The Caribbean diaspora wherever they have settled in the world have successfully replicated this festival that has without a doubt helped to maintain the cultural bond between diasporic communities and the region of origin. The Notting Hill Carnival in Britain and New York’s Labour Day Parade are just two of the many festivals making up this transnational link.
The struggle for the freedom to assert cultural expression and the right to self-determination are still evident today as Caribbean people in the Global North continue to resist the systems of power. Unsurprisingly, the attempt to deny collective assertion has reared its ugly head within these carnivals that are celebrated in Europe and North America. The ongoing debate of the over-policing of black people remains a major issue in the organizing of carnival. The inadequate level of state funding given to these celebrations is an ongoing problem. In England, there have been repeated calls by the local authority and the police to remove the Notting Hill Carnival from the streets and restrict the parade within a sports stadium.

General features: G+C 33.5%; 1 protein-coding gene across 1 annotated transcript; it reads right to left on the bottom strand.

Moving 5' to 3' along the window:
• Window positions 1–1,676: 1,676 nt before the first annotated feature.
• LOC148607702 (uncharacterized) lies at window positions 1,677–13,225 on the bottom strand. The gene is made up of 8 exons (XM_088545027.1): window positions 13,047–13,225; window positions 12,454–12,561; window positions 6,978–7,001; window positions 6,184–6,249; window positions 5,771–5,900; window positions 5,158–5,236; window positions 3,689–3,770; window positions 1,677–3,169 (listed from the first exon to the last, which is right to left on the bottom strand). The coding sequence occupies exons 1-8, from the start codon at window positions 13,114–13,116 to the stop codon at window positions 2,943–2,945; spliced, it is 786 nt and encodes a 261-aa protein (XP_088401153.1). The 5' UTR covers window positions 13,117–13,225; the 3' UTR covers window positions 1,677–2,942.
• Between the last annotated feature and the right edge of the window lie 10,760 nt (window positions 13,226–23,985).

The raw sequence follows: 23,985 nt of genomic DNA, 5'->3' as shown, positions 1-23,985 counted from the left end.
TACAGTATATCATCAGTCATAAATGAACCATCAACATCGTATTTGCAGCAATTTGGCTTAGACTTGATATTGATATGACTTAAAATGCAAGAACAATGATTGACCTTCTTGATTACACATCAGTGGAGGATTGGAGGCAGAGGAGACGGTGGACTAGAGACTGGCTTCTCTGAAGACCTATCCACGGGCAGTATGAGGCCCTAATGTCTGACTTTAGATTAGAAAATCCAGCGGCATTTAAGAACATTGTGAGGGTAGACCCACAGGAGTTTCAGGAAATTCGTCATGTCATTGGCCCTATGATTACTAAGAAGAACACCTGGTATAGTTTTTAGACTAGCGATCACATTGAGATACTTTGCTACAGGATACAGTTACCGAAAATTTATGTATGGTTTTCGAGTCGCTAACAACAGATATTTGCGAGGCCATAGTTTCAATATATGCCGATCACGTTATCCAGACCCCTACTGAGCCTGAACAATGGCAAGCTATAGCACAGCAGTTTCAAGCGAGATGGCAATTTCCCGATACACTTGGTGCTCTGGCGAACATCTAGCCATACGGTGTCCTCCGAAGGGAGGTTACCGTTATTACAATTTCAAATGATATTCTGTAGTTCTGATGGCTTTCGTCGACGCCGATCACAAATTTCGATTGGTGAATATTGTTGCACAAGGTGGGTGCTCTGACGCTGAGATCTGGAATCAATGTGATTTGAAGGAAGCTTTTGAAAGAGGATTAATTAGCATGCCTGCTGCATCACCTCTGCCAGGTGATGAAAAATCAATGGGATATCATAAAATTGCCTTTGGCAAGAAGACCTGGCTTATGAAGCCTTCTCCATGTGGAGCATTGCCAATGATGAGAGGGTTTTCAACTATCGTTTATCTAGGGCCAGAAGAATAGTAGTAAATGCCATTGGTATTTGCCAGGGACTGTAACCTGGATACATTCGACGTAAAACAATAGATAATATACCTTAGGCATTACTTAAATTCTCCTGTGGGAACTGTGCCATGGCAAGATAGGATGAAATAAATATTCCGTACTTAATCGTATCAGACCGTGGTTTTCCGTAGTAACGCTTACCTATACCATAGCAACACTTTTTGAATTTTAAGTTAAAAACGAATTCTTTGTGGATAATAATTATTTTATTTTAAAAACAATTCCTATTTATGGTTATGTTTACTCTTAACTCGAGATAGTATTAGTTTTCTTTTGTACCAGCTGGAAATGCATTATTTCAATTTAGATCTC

In the case of Caribana in Toronto, educator and social activist Ajamu Nangwaya’s 2010 article “Caribana, Exploitation and Disrespect of a Cultural Resource” thoroughly explains the huge amount of revenue that this annual festival generates for the City of Toronto compared to other Canadian festivals. The non-beneficiaries of this festival are the members of the black community who have been instrumental in the festival’s creation and development.